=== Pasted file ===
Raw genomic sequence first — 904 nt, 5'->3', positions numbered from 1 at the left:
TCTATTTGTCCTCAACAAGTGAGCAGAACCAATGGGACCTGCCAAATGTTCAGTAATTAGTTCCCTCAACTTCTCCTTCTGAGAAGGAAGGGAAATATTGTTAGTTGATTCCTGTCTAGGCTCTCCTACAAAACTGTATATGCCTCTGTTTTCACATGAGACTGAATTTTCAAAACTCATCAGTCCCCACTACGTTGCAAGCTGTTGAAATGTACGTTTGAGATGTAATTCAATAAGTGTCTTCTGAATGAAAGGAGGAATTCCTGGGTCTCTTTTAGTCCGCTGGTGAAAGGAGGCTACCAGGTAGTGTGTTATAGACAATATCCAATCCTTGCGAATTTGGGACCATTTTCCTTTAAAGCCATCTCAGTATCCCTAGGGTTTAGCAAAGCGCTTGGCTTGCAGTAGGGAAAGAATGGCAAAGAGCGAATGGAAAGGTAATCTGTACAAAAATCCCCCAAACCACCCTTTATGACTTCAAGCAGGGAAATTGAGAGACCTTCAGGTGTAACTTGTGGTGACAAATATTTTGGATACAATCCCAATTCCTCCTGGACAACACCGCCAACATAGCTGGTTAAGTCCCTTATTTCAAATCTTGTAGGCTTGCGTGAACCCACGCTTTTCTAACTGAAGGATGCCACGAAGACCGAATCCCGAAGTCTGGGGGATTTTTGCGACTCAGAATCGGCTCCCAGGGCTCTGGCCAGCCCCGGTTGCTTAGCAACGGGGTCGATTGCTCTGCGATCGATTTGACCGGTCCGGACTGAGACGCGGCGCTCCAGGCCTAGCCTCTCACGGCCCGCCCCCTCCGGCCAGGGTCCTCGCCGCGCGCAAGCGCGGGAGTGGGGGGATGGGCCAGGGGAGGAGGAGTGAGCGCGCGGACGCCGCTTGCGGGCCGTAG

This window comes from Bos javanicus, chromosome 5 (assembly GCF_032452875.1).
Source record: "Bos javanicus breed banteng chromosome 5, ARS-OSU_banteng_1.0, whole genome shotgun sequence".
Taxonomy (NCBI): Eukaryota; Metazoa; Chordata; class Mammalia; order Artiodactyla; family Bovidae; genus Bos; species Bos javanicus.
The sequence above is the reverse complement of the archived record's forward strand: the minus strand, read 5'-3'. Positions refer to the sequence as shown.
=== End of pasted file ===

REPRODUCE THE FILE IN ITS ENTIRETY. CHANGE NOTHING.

Raw genomic sequence first — 904 nt, 5'->3', positions numbered from 1 at the left:
TCTATTTGTCCTCAACAAGTGAGCAGAACCAATGGGACCTGCCAAATGTTCAGTAATTAGTTCCCTCAACTTCTCCTTCTGAGAAGGAAGGGAAATATTGTTAGTTGATTCCTGTCTAGGCTCTCCTACAAAACTGTATATGCCTCTGTTTTCACATGAGACTGAATTTTCAAAACTCATCAGTCCCCACTACGTTGCAAGCTGTTGAAATGTACGTTTGAGATGTAATTCAATAAGTGTCTTCTGAATGAAAGGAGGAATTCCTGGGTCTCTTTTAGTCCGCTGGTGAAAGGAGGCTACCAGGTAGTGTGTTATAGACAATATCCAATCCTTGCGAATTTGGGACCATTTTCCTTTAAAGCCATCTCAGTATCCCTAGGGTTTAGCAAAGCGCTTGGCTTGCAGTAGGGAAAGAATGGCAAAGAGCGAATGGAAAGGTAATCTGTACAAAAATCCCCCAAACCACCCTTTATGACTTCAAGCAGGGAAATTGAGAGACCTTCAGGTGTAACTTGTGGTGACAAATATTTTGGATACAATCCCAATTCCTCCTGGACAACACCGCCAACATAGCTGGTTAAGTCCCTTATTTCAAATCTTGTAGGCTTGCGTGAACCCACGCTTTTCTAACTGAAGGATGCCACGAAGACCGAATCCCGAAGTCTGGGGGATTTTTGCGACTCAGAATCGGCTCCCAGGGCTCTGGCCAGCCCCGGTTGCTTAGCAACGGGGTCGATTGCTCTGCGATCGATTTGACCGGTCCGGACTGAGACGCGGCGCTCCAGGCCTAGCCTCTCACGGCCCGCCCCCTCCGGCCAGGGTCCTCGCCGCGCGCAAGCGCGGGAGTGGGGGGATGGGCCAGGGGAGGAGGAGTGAGCGCGCGGACGCCGCTTGCGGGCCGTAG

This window comes from Bos javanicus, chromosome 5 (assembly GCF_032452875.1).
Source record: "Bos javanicus breed banteng chromosome 5, ARS-OSU_banteng_1.0, whole genome shotgun sequence".
Taxonomy (NCBI): Eukaryota; Metazoa; Chordata; class Mammalia; order Artiodactyla; family Bovidae; genus Bos; species Bos javanicus.
The sequence above is the reverse complement of the archived record's forward strand: the minus strand, read 5'-3'. Positions refer to the sequence as shown.